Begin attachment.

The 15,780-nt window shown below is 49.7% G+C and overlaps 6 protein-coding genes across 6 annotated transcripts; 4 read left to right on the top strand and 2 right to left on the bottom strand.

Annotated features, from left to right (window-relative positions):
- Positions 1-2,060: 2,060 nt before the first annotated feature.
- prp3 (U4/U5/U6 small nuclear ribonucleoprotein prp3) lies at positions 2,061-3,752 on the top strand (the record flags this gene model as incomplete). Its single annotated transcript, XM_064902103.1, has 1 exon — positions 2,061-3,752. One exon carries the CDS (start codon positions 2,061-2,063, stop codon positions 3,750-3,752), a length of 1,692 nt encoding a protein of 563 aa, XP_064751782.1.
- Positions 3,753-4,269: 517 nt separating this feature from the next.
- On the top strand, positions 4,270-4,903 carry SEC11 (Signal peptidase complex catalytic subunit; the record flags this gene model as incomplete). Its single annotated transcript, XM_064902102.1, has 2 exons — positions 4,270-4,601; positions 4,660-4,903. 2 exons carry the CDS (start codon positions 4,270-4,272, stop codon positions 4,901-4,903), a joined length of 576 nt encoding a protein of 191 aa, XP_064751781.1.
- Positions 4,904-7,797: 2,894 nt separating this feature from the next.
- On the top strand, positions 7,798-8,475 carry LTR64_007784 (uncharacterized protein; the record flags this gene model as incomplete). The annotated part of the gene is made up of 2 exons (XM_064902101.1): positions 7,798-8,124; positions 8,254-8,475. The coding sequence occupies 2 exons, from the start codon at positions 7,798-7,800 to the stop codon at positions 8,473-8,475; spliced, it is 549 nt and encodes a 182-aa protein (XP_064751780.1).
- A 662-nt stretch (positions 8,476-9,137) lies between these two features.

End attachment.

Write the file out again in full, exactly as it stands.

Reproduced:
The 15,780-nt window shown below is 49.7% G+C and overlaps 6 protein-coding genes across 6 annotated transcripts; 4 read left to right on the top strand and 2 right to left on the bottom strand.

Annotated features, from left to right (window-relative positions):
- Positions 1-2,060: 2,060 nt before the first annotated feature.
- prp3 (U4/U5/U6 small nuclear ribonucleoprotein prp3) lies at positions 2,061-3,752 on the top strand (the record flags this gene model as incomplete). Its single annotated transcript, XM_064902103.1, has 1 exon — positions 2,061-3,752. One exon carries the CDS (start codon positions 2,061-2,063, stop codon positions 3,750-3,752), a length of 1,692 nt encoding a protein of 563 aa, XP_064751782.1.
- Positions 3,753-4,269: 517 nt separating this feature from the next.
- On the top strand, positions 4,270-4,903 carry SEC11 (Signal peptidase complex catalytic subunit; the record flags this gene model as incomplete). Its single annotated transcript, XM_064902102.1, has 2 exons — positions 4,270-4,601; positions 4,660-4,903. 2 exons carry the CDS (start codon positions 4,270-4,272, stop codon positions 4,901-4,903), a joined length of 576 nt encoding a protein of 191 aa, XP_064751781.1.
- Positions 4,904-7,797: 2,894 nt separating this feature from the next.
- On the top strand, positions 7,798-8,475 carry LTR64_007784 (uncharacterized protein; the record flags this gene model as incomplete). The annotated part of the gene is made up of 2 exons (XM_064902101.1): positions 7,798-8,124; positions 8,254-8,475. The coding sequence occupies 2 exons, from the start codon at positions 7,798-7,800 to the stop codon at positions 8,473-8,475; spliced, it is 549 nt and encodes a 182-aa protein (XP_064751780.1).
- A 662-nt stretch (positions 8,476-9,137) lies between these two features.